Paul Morrissey started out as one of the countless faces and personalities populating Andy Warhol's famed Factory in the 1960s. He harbored cinematic aspirations, and worked in various capacities on a number of Warhol's films; because of the often haphazard manner in which they were shot, Morrissey's exact role in their production is the subject of debate. In 1968, Warhol nearly was killed after being shot by Valerie Solanis and summarily removed himself from first-hand involvement in his film production. At that point, Morrissey was able to take control and have a more clearly defined, hands-on role in directing the "Warhol" films—and exploiting the Warhol name.
The pre-Morrissey Warhol's films may be far removed from the mainstream; nonetheless, Warhol attempted to commercialize his projects, but did so on his own terms. There is an art and integrity to these films. Morrissey, meanwhile, was more of a packager than an artist. He wanted to concoct a formula that would make the films more mainstream. That formula consisted of imbuing them with a more orthodox cinematic structure, creating more conventional plot lines, and capitalizing on the Warhol name by slapping it on the finished product. Morrissey's best films of the period may be absurdist classics and impertinent freak-show fun, but they are not art.
His outstanding directorial efforts all have monosyllabic titles: Flesh , Trash , and Heat. Superficially at least, they are in the outrageous Warhol tradition, and are populated by flagrantly campy, Warholian characters who wallow in divine degradation: transvestites, exhibitionists, drug addicts, go-go dancers, faded screen performers, lesbians, and gays. The prevailing attitude is represented by the name of a subsidiary character in Heat : "Aunt Harold." Their characters—many of whom for all intents and purposes appear on screen as themselves—exist in self-contained and self-created worlds. And while their scenarios are scripted, Flesh , Trash , and Heat do serve as authentic, slice-of-life portraits that capture a time and place.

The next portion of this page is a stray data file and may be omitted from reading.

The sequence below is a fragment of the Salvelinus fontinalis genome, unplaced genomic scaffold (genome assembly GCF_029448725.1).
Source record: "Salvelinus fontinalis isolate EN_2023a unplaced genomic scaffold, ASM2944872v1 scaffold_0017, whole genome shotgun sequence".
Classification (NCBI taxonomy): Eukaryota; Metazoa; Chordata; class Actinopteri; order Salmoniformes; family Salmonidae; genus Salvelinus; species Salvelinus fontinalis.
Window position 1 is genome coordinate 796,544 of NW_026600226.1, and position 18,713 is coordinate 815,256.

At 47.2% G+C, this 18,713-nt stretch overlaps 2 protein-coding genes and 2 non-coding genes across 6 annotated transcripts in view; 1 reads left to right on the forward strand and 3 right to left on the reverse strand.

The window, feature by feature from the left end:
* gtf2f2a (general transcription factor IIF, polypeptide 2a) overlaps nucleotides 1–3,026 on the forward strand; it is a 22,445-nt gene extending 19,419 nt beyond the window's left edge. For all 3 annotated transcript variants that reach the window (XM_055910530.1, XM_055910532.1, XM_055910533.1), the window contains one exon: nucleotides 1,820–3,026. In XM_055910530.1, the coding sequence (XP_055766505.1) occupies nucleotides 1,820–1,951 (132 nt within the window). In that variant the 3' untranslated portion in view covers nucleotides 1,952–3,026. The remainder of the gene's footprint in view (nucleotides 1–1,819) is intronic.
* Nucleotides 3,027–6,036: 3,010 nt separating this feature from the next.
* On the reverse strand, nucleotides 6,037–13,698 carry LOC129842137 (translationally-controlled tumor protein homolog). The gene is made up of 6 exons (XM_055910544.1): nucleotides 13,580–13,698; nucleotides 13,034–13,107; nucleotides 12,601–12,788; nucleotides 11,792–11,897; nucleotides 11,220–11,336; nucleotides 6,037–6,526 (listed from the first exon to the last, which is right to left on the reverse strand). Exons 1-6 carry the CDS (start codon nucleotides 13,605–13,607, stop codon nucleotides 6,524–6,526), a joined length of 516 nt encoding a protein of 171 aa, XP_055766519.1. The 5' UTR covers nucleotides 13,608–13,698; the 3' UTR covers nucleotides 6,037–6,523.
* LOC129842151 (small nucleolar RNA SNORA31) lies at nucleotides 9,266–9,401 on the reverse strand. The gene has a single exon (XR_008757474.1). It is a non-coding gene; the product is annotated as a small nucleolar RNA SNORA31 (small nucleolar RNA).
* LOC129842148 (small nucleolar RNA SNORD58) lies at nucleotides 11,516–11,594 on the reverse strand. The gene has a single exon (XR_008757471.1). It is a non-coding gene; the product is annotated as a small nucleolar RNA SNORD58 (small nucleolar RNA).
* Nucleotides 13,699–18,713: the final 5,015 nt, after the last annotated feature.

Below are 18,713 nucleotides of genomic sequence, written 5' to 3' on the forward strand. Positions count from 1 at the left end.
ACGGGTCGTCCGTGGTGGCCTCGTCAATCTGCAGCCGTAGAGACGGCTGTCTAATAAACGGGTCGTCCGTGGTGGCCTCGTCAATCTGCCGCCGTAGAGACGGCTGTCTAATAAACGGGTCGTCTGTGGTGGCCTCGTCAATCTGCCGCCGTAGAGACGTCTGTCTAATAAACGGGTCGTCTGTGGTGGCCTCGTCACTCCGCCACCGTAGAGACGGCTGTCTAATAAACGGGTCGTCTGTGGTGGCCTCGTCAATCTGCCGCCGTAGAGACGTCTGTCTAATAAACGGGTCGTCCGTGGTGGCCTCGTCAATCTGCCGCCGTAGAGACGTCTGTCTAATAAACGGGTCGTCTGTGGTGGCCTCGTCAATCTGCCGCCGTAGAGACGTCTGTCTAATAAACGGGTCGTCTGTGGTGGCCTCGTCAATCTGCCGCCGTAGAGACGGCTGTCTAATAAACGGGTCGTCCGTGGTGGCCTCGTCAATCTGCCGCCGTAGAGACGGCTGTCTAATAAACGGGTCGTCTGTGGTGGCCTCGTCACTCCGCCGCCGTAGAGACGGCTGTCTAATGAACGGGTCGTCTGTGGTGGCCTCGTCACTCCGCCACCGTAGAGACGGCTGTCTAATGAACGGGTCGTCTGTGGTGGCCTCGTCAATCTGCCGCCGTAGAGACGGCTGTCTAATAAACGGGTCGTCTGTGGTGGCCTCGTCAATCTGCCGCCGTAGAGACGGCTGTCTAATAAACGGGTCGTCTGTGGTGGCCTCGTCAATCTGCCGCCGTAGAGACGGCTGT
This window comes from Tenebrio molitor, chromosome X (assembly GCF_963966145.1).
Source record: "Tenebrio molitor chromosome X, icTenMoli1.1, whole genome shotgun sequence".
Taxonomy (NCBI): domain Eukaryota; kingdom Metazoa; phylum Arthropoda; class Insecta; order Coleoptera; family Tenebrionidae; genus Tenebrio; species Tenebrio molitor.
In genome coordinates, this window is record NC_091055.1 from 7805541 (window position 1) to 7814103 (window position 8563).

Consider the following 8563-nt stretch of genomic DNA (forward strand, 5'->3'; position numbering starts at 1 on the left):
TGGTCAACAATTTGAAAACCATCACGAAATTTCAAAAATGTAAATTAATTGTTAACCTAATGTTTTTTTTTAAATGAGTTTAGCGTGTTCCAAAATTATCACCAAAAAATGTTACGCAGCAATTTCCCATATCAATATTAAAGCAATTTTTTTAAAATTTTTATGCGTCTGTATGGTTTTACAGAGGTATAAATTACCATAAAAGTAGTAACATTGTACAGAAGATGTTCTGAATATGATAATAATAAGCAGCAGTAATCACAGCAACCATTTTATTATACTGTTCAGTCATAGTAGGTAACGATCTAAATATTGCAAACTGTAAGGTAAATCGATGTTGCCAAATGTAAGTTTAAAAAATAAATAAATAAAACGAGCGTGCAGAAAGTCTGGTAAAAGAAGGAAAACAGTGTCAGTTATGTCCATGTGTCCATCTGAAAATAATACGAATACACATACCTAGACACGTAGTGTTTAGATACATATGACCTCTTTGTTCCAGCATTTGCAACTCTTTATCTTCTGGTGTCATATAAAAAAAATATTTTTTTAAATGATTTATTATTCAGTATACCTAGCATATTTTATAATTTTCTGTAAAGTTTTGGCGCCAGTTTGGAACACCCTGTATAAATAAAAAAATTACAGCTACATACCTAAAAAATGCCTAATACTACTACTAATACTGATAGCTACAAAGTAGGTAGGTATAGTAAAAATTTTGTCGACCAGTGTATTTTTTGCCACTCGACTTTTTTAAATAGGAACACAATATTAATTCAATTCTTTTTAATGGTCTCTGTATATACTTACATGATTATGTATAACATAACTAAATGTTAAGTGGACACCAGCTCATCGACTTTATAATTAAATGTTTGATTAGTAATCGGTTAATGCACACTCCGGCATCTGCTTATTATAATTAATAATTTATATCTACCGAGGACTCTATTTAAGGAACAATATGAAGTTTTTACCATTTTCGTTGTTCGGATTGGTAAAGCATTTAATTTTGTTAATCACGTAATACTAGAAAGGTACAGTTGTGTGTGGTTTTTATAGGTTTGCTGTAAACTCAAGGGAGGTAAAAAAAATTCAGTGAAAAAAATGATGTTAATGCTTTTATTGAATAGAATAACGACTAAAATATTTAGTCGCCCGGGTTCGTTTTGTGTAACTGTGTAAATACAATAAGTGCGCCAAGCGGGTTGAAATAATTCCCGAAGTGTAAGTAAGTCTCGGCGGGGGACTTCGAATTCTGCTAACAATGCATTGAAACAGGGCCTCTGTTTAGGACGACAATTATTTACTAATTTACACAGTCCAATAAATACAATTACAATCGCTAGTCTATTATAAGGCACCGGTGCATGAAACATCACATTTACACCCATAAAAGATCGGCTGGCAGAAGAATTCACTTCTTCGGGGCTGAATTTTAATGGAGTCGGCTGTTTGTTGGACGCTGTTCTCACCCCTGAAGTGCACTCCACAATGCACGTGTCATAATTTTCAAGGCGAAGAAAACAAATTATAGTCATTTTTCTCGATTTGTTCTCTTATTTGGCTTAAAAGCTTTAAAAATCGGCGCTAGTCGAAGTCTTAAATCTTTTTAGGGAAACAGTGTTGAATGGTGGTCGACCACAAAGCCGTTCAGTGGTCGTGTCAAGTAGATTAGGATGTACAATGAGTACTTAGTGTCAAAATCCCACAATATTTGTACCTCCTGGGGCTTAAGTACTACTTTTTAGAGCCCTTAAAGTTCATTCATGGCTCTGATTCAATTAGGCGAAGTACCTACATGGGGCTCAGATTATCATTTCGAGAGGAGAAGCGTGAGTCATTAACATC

All three feature the Warhol hunk-icon Joe Dallesandro. In Flesh , he stars as a male prostitute who toils to support his lesbian wife and their son. Trash charts the plight of a hard-bitten and resourceful transvestite named Holly, played by Holly Woodlawn; Dallesandro appears as Holly's lethargic, drug-addicted roommate-lover. Heat is Morrissey's masterpiece, a clever reworking/updating of Sunset Boulevard with Sylvia Miles and Dallesandro in the Gloria Swanson and William Holden roles. Even though it also is known as Andy Warhol's Heat , the film is without doubt a Paul Morrissey creation. In both style and substance, all three films are forerunners of the sexually frank independent productions (and, specifically, the New Queer Cinema) that emerged in the 1980s and 1990s.
With the exception of Mixed Blood , a darkly comic crime story that has garnered a bit of a cult reputation, all of Morrissey's work since Flesh , Trash , and Heat has been disappointing: insignificant at best, and downright dreadful at worst. Flesh for Frankenstein and Blood for Dracula (otherwise known as Andy Warhol's Frankenstein and Andy Warhol's Dracula ) are odd, boring exercises in camp. Forty Deuce , a sordid story of teen hustlers and heroin, is of note only for the appearance of a young Kevin Bacon. The Hound of the Baskervilles , made in England and featuring a top cast (Peter Cook, Dudley Moore, Denholm Elliott, Joan Greenwood, Jessie Matthews, Spike Milligan, Roy Kinnear), is an appalling Conan Doyle spoof. Le Neveu de Beethoven is a disappointing biopic. Spike of Bensonhurst , Morrissey's most mainstream film, is a sometimes-amusing but ultimately forgettable comedy about a young wannabe pugilist from Brooklyn whose life becomes complicated when he connects with the daughter of a mobster.